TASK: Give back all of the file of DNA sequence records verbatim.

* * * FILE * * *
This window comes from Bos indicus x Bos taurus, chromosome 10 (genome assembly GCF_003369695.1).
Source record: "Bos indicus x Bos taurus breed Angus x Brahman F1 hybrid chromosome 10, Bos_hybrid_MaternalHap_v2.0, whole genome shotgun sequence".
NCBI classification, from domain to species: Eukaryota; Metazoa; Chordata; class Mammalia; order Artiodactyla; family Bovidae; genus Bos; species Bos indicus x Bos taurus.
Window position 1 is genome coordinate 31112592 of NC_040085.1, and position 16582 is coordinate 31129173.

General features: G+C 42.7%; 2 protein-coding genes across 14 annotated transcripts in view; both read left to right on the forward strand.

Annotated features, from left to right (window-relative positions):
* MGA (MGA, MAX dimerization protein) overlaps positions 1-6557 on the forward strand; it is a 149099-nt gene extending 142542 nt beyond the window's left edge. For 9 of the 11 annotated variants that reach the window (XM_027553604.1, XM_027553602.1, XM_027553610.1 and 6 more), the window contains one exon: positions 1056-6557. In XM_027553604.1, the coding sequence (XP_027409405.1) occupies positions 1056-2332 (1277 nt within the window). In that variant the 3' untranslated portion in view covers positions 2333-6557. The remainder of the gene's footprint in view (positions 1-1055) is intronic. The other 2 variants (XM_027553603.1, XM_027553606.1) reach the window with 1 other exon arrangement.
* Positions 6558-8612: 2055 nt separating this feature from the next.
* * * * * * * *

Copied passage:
This window comes from Bos indicus x Bos taurus, chromosome 10 (genome assembly GCF_003369695.1).
Source record: "Bos indicus x Bos taurus breed Angus x Brahman F1 hybrid chromosome 10, Bos_hybrid_MaternalHap_v2.0, whole genome shotgun sequence".
NCBI classification, from domain to species: Eukaryota; Metazoa; Chordata; class Mammalia; order Artiodactyla; family Bovidae; genus Bos; species Bos indicus x Bos taurus.
Window position 1 is genome coordinate 31112592 of NC_040085.1, and position 16582 is coordinate 31129173.

General features: G+C 42.7%; 2 protein-coding genes across 14 annotated transcripts in view; both read left to right on the forward strand.

Annotated features, from left to right (window-relative positions):
* MGA (MGA, MAX dimerization protein) overlaps positions 1-6557 on the forward strand; it is a 149099-nt gene extending 142542 nt beyond the window's left edge. For 9 of the 11 annotated variants that reach the window (XM_027553604.1, XM_027553602.1, XM_027553610.1 and 6 more), the window contains one exon: positions 1056-6557. In XM_027553604.1, the coding sequence (XP_027409405.1) occupies positions 1056-2332 (1277 nt within the window). In that variant the 3' untranslated portion in view covers positions 2333-6557. The remainder of the gene's footprint in view (positions 1-1055) is intronic. The other 2 variants (XM_027553603.1, XM_027553606.1) reach the window with 1 other exon arrangement.
* Positions 6558-8612: 2055 nt separating this feature from the next.